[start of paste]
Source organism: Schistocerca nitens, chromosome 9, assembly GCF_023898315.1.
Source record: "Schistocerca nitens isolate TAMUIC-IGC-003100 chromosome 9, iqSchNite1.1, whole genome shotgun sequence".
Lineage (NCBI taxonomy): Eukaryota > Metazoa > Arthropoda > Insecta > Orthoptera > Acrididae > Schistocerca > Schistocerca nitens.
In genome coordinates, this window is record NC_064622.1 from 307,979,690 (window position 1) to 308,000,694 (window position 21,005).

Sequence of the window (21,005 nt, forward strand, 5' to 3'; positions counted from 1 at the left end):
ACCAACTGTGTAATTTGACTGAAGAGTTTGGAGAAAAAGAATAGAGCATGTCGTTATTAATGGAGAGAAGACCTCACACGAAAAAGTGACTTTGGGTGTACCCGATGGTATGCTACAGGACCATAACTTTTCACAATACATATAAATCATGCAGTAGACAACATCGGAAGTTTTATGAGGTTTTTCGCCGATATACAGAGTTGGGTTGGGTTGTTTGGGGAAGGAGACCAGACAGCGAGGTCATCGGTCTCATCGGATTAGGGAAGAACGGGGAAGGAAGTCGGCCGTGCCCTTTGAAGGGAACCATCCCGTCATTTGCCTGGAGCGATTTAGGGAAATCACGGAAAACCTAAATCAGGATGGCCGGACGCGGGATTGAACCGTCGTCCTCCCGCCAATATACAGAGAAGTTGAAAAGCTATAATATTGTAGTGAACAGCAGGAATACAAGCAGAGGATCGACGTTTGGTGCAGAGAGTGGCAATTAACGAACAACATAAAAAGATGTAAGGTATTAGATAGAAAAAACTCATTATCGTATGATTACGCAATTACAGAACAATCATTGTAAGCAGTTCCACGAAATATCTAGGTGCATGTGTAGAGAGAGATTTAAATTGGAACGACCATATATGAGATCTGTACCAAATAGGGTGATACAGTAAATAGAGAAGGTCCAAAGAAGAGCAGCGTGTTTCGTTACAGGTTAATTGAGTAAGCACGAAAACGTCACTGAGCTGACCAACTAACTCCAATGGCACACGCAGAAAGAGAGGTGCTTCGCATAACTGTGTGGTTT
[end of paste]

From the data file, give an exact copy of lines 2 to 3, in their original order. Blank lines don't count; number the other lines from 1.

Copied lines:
Source record: "Schistocerca nitens isolate TAMUIC-IGC-003100 chromosome 9, iqSchNite1.1, whole genome shotgun sequence".
Lineage (NCBI taxonomy): Eukaryota > Metazoa > Arthropoda > Insecta > Orthoptera > Acrididae > Schistocerca > Schistocerca nitens.